A detailed analysis of the BAD’s letter dated December 6, 2022

We believe that the information in the BAD’s letter, “The use of Artificial intelligence (AI) to tackle 2WW referrals” dated 6th December, is either factually incorrect or potentially misleading. Below we will explain why we believe that is the case and justify our position with data where possible. 

The letter was about Skin Analytics

Firstly, while did not specifically name Skin Analytics, it is clear that the letter was directed at us. The sites listed in the appendix are all sites where Skin Analytics has worked. Further, the quote provided was from University Hospitals Birmingham where Skin Analytics first deployed an AI solution in early 2020 in response to covid challenges. The letter expresses concern about AI led decision making that is only possible in the UK as a Class IIa UKCA marked device. Skin Analytics is also the only Class IIa UKCA marked AI medical device for skin cancer.

However, we should note that in Cambridge University Hospitals and North West Anglia we only operated an outsourced consultant dermatologist teledermatology service for GPs in Cambridge and Peterborough CCG with no use of AI. Including this as a data point within a letter focussed on the use of AI shows a concerning lack of knowledge about our pathways by the BAD. 

BAD Argument 1

The accuracy of AI algorithms intended to support skin cancer diagnoses have been overestimated, with studies conducted in settings that do not reflect the full breadth and depth of clinical practice or the required exposure to over 2000 types of skin disease. This introduces significant bias and risks missing serious but rare diagnoses of skin cancer which can lead to patient harm. Furthermore, the limited classification of skin lesions by an AI technology into either low or high-risk lesions does not significantly reduce the number of referrals from primary to secondary care.

AI performance in skin cancer diagnosis has been overestimated

In some respects we agree with the BAD, but as a broad statement covering all skin cancer AI it is not accurate. Most performance numbers presented by early stage AI companies are from small internal datasets which are often misleading. Further, the literature suggests that many AI systems’ performance decreases when moving from observational to prospective data and this holds across a range of health specialities.

However, Skin Analytics has conducted prospective clinical studies and has significant amounts of real world data which shows what actually happened to patients at NHS sites using our technology. As our longest running partnerships we have the most data from University Hospitals Birmingham Foundation Trust (UHB) and West Suffolk NHS Foundation Trust (WSFT).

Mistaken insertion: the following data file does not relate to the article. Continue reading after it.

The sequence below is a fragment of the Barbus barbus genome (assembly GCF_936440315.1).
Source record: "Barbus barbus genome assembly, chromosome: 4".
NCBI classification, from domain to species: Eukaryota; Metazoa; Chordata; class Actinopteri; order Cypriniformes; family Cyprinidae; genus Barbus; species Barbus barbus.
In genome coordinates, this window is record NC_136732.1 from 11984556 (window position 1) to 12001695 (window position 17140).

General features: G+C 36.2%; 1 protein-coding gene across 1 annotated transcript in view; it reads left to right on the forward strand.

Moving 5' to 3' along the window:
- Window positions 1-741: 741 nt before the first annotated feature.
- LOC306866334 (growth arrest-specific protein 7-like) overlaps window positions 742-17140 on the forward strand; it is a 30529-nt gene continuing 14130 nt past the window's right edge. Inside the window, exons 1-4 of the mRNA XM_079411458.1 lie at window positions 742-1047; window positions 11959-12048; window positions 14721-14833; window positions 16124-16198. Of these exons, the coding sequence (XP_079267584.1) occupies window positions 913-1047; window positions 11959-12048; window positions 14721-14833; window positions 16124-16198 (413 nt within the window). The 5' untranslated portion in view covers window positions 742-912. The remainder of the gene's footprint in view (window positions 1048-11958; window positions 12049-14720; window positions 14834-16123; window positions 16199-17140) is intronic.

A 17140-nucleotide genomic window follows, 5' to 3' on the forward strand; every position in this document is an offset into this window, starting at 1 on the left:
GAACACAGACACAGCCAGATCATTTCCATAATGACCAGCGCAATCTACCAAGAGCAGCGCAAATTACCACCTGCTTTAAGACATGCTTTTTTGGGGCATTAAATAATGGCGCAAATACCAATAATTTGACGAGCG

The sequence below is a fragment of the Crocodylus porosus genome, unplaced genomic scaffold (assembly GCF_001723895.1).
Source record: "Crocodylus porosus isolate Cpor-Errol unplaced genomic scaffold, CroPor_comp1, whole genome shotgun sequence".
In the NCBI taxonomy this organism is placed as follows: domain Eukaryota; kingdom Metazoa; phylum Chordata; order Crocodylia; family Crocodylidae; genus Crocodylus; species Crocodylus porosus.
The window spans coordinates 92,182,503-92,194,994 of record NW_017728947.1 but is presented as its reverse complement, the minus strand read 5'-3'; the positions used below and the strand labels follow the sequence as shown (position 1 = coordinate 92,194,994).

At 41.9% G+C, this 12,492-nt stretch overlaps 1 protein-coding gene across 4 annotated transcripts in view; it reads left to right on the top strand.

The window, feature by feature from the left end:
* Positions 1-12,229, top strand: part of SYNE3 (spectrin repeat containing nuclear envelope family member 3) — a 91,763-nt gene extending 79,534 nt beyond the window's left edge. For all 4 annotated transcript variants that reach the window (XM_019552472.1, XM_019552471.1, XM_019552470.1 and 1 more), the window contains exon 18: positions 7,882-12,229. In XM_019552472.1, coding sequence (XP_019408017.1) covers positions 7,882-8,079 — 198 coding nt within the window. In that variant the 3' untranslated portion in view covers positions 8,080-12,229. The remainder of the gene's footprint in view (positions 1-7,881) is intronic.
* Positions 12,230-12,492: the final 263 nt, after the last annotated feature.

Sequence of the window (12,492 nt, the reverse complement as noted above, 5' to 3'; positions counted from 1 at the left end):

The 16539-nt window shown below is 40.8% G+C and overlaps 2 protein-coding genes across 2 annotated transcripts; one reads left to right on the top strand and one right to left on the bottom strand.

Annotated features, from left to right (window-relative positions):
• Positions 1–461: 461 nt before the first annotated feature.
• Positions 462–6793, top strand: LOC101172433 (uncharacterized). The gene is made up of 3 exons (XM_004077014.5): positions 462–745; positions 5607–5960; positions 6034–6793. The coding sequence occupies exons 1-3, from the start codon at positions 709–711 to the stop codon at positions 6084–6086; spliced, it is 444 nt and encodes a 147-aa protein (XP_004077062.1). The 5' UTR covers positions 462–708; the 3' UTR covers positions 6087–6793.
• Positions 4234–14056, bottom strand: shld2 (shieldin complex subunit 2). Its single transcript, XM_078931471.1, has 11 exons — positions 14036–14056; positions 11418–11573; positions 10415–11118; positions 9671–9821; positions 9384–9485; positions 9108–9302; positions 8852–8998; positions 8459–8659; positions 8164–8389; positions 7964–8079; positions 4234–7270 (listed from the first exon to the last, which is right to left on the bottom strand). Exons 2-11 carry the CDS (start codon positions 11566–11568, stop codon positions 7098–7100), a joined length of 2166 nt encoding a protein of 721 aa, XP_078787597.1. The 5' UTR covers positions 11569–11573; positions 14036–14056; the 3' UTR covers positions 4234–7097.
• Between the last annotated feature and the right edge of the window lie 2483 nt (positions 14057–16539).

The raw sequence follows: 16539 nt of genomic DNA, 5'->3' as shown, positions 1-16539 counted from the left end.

We report quarterly on performance. The data below covers patients assessed by the most recent version of DERM up until August 2022. These results are from the “messy reality in clinics” our BAD colleagues refer to 7.

UHB: ~ 2000 lesions assessed by DERM during period assessed

  • 100% (161/161) sensitivity for skin cancer, including 47 melanoma, 44 SCC, 69 BCC and 1 rare cancer
  • 99.8% (1,155/1,157) skin cancer negative predictive value (NPV) (2 BCCs were referred as pre-malignant lesions based on the pathway agreed locally)

WSFT: ~ 500 lesions assessed by DERM during period assessed

  • 100% (62/62) Sensitivity for skin cancer – including 17 melanoma, 13 SCC, 31 BCC and 1 rare cancer
  • 100% (270/270) skin cancer negative predictive value (NPV)

In summary, since April 2020, we have been running AI dermatology services and collecting outcome data from the messy reality of 2WW skin cancer clinics. We are performing well above the 95% sensitivity target that was set by our Clinical Advisory Committee and agreed with our NHS partners. By any statistical method, we have a very precise understanding of how our system performs with our NHS partners.

The clinical evidence for AI is not sufficient

AI used in skin cancer pathways are medical devices and therefore governed by law under The UK Medical Device Regulations 2002 (“UK MDR”) which is overseen by the MHRA, the UK’s medicines and healthcare products regulatory agency. Medical device regulation requires that manufacturers like Skin Analytics identify the benefits and risks to patients and provide sufficient evidence that residual risks are sufficiently low and outweighed by the benefits of the medical device.

The classification of medical devices under the UK MDR is a risk-based system taking into account the intended use and potential risks associated with a medical device. This approach uses a set of ‘classification rules’ to determine the appropriate classification for a device and, in turn, indicate the level of regulatory control and oversight required for the device.

Our AI product is classified as a Class IIa medical device. This means that our device is required to undergo a comprehensive quality and technical assessment by an independent body appointed by the MHRA to determine whether the device is compliant with the UK MDR. A key component of this assessment is the independent review of our Clinical Evaluation Report (“CER”). The CER is a report that identifies, appraises and evaluates clinical evidence for a device in order to verify the safety and performance, including clinical benefits, of the device when used as intended. Skin Analytics has successfully completed this rigorous assessment and our device remains the only Class IIa approved AI medical device in dermatology.

Securing a Class IIa medical device is not a milestone, it is a commitment to continue to operate an effective quality management system that is evaluated against the best in class standards agreed by regulatory bodies. That means that we are constantly working to maintain our medical device and operate safe and effective processes. It is a living process and one in which we are constantly looking for improvement. AI as a medical device should be held to high standards and that is what the regulatory requirements do both with respect to clinical evidence and as importantly the quality and safety systems a company operates.